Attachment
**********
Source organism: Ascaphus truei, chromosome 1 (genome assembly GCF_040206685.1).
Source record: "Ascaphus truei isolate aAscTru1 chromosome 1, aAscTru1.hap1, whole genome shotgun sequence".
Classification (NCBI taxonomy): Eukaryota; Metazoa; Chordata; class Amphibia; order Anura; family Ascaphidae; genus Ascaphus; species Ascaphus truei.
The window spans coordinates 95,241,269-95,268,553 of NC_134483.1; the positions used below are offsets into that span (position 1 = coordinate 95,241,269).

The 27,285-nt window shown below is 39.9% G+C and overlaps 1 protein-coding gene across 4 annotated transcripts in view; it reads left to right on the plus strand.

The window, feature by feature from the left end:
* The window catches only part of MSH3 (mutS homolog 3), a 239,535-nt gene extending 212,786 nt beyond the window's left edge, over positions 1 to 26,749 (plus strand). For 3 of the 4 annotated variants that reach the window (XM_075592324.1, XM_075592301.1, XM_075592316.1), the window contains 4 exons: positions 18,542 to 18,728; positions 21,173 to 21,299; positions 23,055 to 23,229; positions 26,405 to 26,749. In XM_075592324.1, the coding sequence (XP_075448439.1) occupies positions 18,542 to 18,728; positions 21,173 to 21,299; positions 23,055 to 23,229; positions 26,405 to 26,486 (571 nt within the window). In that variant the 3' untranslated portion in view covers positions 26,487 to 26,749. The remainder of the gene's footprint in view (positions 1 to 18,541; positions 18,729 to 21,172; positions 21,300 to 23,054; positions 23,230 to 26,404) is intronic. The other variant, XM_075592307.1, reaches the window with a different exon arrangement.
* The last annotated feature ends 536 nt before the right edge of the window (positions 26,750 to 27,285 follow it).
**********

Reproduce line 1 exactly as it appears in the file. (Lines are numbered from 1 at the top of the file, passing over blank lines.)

Source organism: Ascaphus truei, chromosome 1 (genome assembly GCF_040206685.1).